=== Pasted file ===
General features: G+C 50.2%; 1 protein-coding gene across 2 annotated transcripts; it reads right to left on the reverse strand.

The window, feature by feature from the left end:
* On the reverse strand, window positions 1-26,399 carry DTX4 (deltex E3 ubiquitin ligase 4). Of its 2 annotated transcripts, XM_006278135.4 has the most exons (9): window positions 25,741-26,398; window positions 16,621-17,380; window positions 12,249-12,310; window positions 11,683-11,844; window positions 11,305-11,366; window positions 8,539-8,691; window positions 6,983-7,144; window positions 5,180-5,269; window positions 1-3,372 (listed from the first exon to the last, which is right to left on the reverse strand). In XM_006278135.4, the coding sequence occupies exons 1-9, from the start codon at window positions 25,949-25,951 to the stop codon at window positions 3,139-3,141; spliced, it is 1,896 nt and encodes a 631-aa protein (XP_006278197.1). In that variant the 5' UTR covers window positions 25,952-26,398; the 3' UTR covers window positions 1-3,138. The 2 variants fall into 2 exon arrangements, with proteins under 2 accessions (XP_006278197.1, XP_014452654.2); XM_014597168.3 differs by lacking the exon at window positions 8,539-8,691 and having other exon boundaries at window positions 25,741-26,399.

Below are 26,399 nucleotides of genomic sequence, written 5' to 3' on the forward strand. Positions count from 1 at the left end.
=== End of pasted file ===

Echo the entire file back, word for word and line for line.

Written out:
General features: G+C 50.2%; 1 protein-coding gene across 2 annotated transcripts; it reads right to left on the reverse strand.

The window, feature by feature from the left end:
* On the reverse strand, window positions 1-26,399 carry DTX4 (deltex E3 ubiquitin ligase 4). Of its 2 annotated transcripts, XM_006278135.4 has the most exons (9): window positions 25,741-26,398; window positions 16,621-17,380; window positions 12,249-12,310; window positions 11,683-11,844; window positions 11,305-11,366; window positions 8,539-8,691; window positions 6,983-7,144; window positions 5,180-5,269; window positions 1-3,372 (listed from the first exon to the last, which is right to left on the reverse strand). In XM_006278135.4, the coding sequence occupies exons 1-9, from the start codon at window positions 25,949-25,951 to the stop codon at window positions 3,139-3,141; spliced, it is 1,896 nt and encodes a 631-aa protein (XP_006278197.1). In that variant the 5' UTR covers window positions 25,952-26,398; the 3' UTR covers window positions 1-3,138. The 2 variants fall into 2 exon arrangements, with proteins under 2 accessions (XP_006278197.1, XP_014452654.2); XM_014597168.3 differs by lacking the exon at window positions 8,539-8,691 and having other exon boundaries at window positions 25,741-26,399.

Below are 26,399 nucleotides of genomic sequence, written 5' to 3' on the forward strand. Positions count from 1 at the left end.